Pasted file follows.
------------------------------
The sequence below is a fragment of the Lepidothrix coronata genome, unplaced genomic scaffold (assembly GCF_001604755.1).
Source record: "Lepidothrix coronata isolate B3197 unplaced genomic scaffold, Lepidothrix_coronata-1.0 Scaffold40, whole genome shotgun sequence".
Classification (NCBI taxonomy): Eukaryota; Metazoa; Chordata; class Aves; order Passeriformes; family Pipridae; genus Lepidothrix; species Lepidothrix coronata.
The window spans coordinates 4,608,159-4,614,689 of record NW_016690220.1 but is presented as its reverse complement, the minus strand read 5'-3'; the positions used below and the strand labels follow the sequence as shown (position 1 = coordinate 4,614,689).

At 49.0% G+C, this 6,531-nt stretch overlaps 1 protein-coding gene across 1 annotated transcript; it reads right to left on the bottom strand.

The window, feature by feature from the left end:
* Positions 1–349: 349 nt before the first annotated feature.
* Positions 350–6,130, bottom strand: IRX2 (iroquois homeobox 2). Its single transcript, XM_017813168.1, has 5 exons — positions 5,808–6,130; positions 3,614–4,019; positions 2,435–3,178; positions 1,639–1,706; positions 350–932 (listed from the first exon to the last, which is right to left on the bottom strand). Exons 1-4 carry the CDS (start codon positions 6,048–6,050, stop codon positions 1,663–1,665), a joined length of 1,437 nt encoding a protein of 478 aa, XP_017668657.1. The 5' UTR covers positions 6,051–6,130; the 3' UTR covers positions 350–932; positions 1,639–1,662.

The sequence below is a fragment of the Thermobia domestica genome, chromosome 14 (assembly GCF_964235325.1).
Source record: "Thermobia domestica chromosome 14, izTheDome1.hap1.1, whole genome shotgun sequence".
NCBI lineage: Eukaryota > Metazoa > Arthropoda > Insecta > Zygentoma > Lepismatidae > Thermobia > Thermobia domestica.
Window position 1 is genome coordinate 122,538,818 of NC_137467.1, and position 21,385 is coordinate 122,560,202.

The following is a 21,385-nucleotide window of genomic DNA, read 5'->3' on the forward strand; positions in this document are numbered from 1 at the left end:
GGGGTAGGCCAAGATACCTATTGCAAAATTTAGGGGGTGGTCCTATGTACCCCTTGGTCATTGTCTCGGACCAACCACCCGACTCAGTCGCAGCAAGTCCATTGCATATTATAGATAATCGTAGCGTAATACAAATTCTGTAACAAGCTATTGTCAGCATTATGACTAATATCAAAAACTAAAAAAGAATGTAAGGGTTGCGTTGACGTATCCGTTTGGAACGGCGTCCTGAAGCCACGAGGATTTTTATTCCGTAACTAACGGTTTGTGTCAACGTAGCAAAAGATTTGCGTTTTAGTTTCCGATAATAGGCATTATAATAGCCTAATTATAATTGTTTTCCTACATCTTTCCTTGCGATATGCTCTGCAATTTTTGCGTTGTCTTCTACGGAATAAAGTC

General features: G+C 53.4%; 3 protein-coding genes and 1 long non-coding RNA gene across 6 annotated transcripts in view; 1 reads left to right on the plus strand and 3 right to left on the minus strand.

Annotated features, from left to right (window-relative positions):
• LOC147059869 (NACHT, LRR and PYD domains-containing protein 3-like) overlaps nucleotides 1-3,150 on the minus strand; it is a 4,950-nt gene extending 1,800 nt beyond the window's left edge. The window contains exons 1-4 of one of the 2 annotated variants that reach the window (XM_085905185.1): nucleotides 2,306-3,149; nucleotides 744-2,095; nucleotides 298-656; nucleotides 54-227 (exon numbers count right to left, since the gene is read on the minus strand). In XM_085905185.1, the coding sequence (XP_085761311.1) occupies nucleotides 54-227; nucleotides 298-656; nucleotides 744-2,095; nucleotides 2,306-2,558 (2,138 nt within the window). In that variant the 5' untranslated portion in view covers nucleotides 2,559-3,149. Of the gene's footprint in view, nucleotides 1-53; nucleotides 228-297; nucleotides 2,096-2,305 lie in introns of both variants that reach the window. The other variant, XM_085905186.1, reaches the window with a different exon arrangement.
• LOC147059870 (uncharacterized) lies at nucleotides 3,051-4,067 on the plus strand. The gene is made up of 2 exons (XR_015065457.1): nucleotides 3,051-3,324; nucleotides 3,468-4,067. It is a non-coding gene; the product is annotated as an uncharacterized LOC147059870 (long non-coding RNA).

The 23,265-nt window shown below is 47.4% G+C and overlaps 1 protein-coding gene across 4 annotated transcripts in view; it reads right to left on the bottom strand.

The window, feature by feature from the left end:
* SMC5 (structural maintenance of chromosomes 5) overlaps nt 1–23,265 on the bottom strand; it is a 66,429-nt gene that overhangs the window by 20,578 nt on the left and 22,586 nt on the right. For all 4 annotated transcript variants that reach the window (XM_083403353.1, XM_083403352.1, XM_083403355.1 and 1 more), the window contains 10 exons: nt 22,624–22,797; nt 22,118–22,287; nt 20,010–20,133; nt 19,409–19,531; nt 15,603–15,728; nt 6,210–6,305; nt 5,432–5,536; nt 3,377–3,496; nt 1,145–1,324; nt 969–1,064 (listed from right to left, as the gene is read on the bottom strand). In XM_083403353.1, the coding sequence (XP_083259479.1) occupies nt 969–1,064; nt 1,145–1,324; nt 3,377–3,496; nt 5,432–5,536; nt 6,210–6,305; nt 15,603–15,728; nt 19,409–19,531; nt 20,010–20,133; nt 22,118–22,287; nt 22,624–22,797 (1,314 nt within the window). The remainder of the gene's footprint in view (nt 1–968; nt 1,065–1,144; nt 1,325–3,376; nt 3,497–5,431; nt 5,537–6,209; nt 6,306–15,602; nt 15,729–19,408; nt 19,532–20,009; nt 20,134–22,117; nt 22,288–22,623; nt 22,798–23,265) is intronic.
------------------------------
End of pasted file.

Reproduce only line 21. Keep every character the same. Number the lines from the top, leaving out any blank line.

* SMC5 (structural maintenance of chromosomes 5) overlaps nt 1–23,265 on the bottom strand; it is a 66,429-nt gene that overhangs the window by 20,578 nt on the left and 22,586 nt on the right. For all 4 annotated transcript variants that reach the window (XM_083403353.1, XM_083403352.1, XM_083403355.1 and 1 more), the window contains 10 exons: nt 22,624–22,797; nt 22,118–22,287; nt 20,010–20,133; nt 19,409–19,531; nt 15,603–15,728; nt 6,210–6,305; nt 5,432–5,536; nt 3,377–3,496; nt 1,145–1,324; nt 969–1,064 (listed from right to left, as the gene is read on the bottom strand). In XM_083403353.1, the coding sequence (XP_083259479.1) occupies nt 969–1,064; nt 1,145–1,324; nt 3,377–3,496; nt 5,432–5,536; nt 6,210–6,305; nt 15,603–15,728; nt 19,409–19,531; nt 20,010–20,133; nt 22,118–22,287; nt 22,624–22,797 (1,314 nt within the window). The remainder of the gene's footprint in view (nt 1–968; nt 1,065–1,144; nt 1,325–3,376; nt 3,497–5,431; nt 5,537–6,209; nt 6,306–15,602; nt 15,729–19,408; nt 19,532–20,009; nt 20,134–22,117; nt 22,288–22,623; nt 22,798–23,265) is intronic.